New opportunity

Masters program created for school nurses | Kelsea Renz Managing editor | This semester saw the start of a new master’s program that combines courses from both the College of Education and the School of Nursing. The program, formally called the master’s of science in education with an emphasis in school health, was created to give extra training to school nurses who otherwise could not move up on a pay scale. “Teachers have the opportunity to earn extra degrees and move across the pay scale,” said Greg Kubler, assistant director of the Southeast Kansas Interlocal, “but nurses didn’t really have that opportunity.” Some of the nurses who work with Kubler approached him to find a…

Recycling center in need of ‘green’

| Andrea Hucke reporter | Sometimes the three little words, “reduce, reuse, recycle,” just aren’t enough, at least not for the Southeast Kansas Recycling Center. The center, located at 615 S. Joplin St., has been experiencing financial difficulties over the last several years. According to Tausha Ritz, operations manager, the center depends on money received for recycled materials. Not only has the center never fully recovered from the low market rates in 2008, but it also suffered recent setbacks with the loss of cardboard and clothing customers. “The prices have gone up and down over the last few years, but they never go up enough,” Ritz said. “This is probably the next to lowest that…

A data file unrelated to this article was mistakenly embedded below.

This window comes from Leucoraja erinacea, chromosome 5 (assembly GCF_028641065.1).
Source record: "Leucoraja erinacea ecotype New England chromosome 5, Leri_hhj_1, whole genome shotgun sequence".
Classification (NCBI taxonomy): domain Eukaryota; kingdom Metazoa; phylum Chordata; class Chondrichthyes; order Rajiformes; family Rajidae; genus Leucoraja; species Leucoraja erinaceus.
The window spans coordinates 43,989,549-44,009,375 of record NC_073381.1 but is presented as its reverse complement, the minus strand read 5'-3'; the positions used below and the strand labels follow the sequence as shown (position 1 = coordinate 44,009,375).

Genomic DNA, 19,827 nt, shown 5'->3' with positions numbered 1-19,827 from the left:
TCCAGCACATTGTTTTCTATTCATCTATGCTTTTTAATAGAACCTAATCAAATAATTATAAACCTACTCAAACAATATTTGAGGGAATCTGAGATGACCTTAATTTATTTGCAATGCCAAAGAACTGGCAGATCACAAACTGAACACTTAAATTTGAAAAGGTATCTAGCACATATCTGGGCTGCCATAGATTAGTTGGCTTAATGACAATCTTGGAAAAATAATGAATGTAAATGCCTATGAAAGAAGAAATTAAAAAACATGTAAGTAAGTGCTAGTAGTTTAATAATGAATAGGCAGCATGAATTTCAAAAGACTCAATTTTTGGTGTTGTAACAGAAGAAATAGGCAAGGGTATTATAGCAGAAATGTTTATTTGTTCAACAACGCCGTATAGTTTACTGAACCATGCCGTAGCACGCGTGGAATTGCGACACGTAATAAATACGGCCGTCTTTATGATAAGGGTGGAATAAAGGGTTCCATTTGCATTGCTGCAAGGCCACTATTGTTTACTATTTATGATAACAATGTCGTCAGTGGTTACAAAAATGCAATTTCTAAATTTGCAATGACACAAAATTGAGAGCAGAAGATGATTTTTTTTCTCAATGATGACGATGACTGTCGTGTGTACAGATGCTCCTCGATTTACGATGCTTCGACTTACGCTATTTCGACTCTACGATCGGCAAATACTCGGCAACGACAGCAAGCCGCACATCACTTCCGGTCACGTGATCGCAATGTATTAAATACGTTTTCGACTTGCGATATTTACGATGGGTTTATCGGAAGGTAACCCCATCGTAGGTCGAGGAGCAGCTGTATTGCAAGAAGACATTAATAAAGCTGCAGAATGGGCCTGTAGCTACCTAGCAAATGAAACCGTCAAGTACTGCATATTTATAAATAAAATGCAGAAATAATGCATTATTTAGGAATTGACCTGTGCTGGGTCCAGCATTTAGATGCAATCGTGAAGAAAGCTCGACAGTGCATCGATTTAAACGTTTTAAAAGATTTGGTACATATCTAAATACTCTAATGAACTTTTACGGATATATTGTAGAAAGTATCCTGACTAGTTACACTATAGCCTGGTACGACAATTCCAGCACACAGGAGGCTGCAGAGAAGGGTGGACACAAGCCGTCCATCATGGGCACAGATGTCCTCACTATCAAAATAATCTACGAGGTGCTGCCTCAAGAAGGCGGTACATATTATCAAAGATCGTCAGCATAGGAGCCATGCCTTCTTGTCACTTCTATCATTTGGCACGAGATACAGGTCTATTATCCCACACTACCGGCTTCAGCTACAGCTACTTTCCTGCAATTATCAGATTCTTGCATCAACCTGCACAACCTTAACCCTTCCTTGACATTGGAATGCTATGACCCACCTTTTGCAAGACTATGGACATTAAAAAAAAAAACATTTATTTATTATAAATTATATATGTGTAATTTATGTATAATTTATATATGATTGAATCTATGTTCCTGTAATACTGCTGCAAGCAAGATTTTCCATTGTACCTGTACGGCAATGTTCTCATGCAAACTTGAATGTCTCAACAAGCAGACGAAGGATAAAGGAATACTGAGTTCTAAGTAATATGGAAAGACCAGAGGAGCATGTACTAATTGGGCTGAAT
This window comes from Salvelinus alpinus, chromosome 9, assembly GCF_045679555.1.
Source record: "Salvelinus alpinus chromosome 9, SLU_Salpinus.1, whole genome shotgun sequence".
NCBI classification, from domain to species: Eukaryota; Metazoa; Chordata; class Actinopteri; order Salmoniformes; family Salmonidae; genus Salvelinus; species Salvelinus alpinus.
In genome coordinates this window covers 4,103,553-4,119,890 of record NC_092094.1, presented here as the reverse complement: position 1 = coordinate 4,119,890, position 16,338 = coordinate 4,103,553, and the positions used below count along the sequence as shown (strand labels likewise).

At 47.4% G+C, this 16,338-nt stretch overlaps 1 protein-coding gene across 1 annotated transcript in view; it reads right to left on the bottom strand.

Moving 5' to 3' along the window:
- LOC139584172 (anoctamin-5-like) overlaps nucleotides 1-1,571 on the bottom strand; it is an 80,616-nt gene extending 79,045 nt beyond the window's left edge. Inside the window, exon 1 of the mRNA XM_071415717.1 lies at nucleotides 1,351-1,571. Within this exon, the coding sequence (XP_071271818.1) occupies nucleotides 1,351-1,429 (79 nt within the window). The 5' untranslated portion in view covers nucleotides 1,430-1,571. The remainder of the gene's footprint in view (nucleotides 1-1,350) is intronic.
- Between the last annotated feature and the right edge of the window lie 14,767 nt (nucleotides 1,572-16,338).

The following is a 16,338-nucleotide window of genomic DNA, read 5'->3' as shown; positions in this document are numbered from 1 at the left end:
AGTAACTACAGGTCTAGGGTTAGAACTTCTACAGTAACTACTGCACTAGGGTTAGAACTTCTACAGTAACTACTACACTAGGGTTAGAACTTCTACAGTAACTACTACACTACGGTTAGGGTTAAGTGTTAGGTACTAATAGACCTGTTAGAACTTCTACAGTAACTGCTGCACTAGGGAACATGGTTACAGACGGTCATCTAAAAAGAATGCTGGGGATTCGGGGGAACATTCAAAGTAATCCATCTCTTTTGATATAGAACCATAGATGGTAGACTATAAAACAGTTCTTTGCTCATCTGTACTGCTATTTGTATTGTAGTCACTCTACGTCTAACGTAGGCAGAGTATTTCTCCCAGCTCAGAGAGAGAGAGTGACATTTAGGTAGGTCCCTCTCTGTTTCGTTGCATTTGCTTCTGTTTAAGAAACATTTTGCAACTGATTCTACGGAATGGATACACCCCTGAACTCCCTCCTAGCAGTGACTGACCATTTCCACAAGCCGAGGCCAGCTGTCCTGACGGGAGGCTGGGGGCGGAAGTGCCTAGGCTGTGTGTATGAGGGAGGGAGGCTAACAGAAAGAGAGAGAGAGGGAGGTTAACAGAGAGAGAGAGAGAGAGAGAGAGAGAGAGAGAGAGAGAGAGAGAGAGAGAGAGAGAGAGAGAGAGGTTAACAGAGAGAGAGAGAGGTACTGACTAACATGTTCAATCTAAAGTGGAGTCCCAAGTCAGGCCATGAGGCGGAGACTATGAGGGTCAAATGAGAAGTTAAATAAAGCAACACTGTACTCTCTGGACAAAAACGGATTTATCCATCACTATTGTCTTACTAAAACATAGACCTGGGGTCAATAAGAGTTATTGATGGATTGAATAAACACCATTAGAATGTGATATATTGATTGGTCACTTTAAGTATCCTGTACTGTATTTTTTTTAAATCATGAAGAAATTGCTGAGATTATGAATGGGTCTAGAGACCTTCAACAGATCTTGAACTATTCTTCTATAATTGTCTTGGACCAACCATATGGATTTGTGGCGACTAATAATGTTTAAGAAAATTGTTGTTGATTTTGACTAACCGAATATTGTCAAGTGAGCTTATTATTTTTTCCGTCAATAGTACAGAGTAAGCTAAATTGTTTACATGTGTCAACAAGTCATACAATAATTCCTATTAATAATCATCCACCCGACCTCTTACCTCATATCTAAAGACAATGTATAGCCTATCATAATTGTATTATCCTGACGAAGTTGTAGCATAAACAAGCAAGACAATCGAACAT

Cuts hit home

Homeless Shelter

Family emergency shelter faces losing funding | Audrey Dighans copy editor | Across the country federal funding cuts are affecting organizations from the East to the West coasts, with no possibility of hopping over Southeast Kansas. Creative Housing Opportunities – Innovative Childhood Education Services (CHOICES), the local family emergency shelter operated by SEK Community Action Program (SEK-CAP), will be one such organization to lose funding. “SEK-CAP is one of eight agencies in operation in the state of Kansas,” said Becky Gray, director of research, planning and grant development. “In our state, funding is managed by the Kansas Housing Resources Corporation, which then allocates the money to each of the agencies.” CHOICES is able to serve…

True gentleman’s welcome

Sigma Alpha Epsilon

Sigma Alpha Epsilon colony draws mixed Greek reactions |Marcus Clem editor in chief | Leaders of Pittsburg State’s Greek community might seem likely to celebrate a new fraternity colony, but some of them are also a bit cautious. Come on in…? Sigma Alpha Epsilon (SAE) was announced as Pitt State’s prospective seventh fraternity chapter on Jan. 23. Joshua Packard, a member of Pi Kappa Alpha, who recently stepped down as Interfraternity Council (IFC) president, and Bryce Schuetz, a member of Phi Sigma Kappa and IFC vice president of internal affairs, are not completely confident in the colony. “Here’s the thing,” said Packard, senior in graphic communications. “This colony can be a good thing if it is done in…

Political rivals: Student partisans ready for midterm election

Marcus Clem | editor in chief Taylor Gravett, as Student Government Association president, tries to be an objective guide and consensus builder among student senators most of the time. But he may be one of the most avowed Democrats in Kansas. “When I leave this office later this year, I’ll hit the ground running,” Gravett, SGA’s president, said. “I’m going to try my best to get (Democrats) elected.” Tadd Lucian, Gravett’s best friend and SGA’s legislative affairs director, serves as the body’s arbiter in Topeka and chief lobbyist. He’s influential there, in part because he is a proud Republican and is well-connected with the GOP-dominated state government. Two men enter… SGA is all about the…